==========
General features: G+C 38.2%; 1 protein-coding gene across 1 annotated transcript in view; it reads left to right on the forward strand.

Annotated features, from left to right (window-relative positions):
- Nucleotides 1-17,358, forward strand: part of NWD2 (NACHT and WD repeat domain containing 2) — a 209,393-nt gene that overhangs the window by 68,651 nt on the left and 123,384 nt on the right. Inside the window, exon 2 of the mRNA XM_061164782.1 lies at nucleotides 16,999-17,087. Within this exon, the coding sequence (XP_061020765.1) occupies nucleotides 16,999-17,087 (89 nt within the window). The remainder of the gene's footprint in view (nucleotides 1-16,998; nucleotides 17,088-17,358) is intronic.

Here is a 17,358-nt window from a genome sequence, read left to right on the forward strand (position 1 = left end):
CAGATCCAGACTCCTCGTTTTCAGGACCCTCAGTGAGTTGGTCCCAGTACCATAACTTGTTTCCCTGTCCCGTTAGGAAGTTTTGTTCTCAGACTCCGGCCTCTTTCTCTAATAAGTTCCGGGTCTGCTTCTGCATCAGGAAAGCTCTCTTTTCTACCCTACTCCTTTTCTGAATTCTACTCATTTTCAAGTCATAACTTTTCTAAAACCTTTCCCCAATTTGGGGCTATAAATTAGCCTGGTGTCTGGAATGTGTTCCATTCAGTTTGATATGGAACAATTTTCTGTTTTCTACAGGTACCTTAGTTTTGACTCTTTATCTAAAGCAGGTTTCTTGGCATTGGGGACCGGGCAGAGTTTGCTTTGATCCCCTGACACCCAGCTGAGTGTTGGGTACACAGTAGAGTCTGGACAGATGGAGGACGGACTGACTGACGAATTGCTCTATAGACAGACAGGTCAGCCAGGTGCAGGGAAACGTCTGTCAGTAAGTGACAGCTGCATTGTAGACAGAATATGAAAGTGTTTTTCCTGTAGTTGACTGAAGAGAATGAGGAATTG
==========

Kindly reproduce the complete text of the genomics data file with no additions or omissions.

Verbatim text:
General features: G+C 38.2%; 1 protein-coding gene across 1 annotated transcript in view; it reads left to right on the forward strand.

Annotated features, from left to right (window-relative positions):
- Nucleotides 1-17,358, forward strand: part of NWD2 (NACHT and WD repeat domain containing 2) — a 209,393-nt gene that overhangs the window by 68,651 nt on the left and 123,384 nt on the right. Inside the window, exon 2 of the mRNA XM_061164782.1 lies at nucleotides 16,999-17,087. Within this exon, the coding sequence (XP_061020765.1) occupies nucleotides 16,999-17,087 (89 nt within the window). The remainder of the gene's footprint in view (nucleotides 1-16,998; nucleotides 17,088-17,358) is intronic.

Here is a 17,358-nt window from a genome sequence, read left to right on the forward strand (position 1 = left end):
CAGATCCAGACTCCTCGTTTTCAGGACCCTCAGTGAGTTGGTCCCAGTACCATAACTTGTTTCCCTGTCCCGTTAGGAAGTTTTGTTCTCAGACTCCGGCCTCTTTCTCTAATAAGTTCCGGGTCTGCTTCTGCATCAGGAAAGCTCTCTTTTCTACCCTACTCCTTTTCTGAATTCTACTCATTTTCAAGTCATAACTTTTCTAAAACCTTTCCCCAATTTGGGGCTATAAATTAGCCTGGTGTCTGGAATGTGTTCCATTCAGTTTGATATGGAACAATTTTCTGTTTTCTACAGGTACCTTAGTTTTGACTCTTTATCTAAAGCAGGTTTCTTGGCATTGGGGACCGGGCAGAGTTTGCTTTGATCCCCTGACACCCAGCTGAGTGTTGGGTACACAGTAGAGTCTGGACAGATGGAGGACGGACTGACTGACGAATTGCTCTATAGACAGACAGGTCAGCCAGGTGCAGGGAAACGTCTGTCAGTAAGTGACAGCTGCATTGTAGACAGAATATGAAAGTGTTTTTCCTGTAGTTGACTGAAGAGAATGAGGAATTG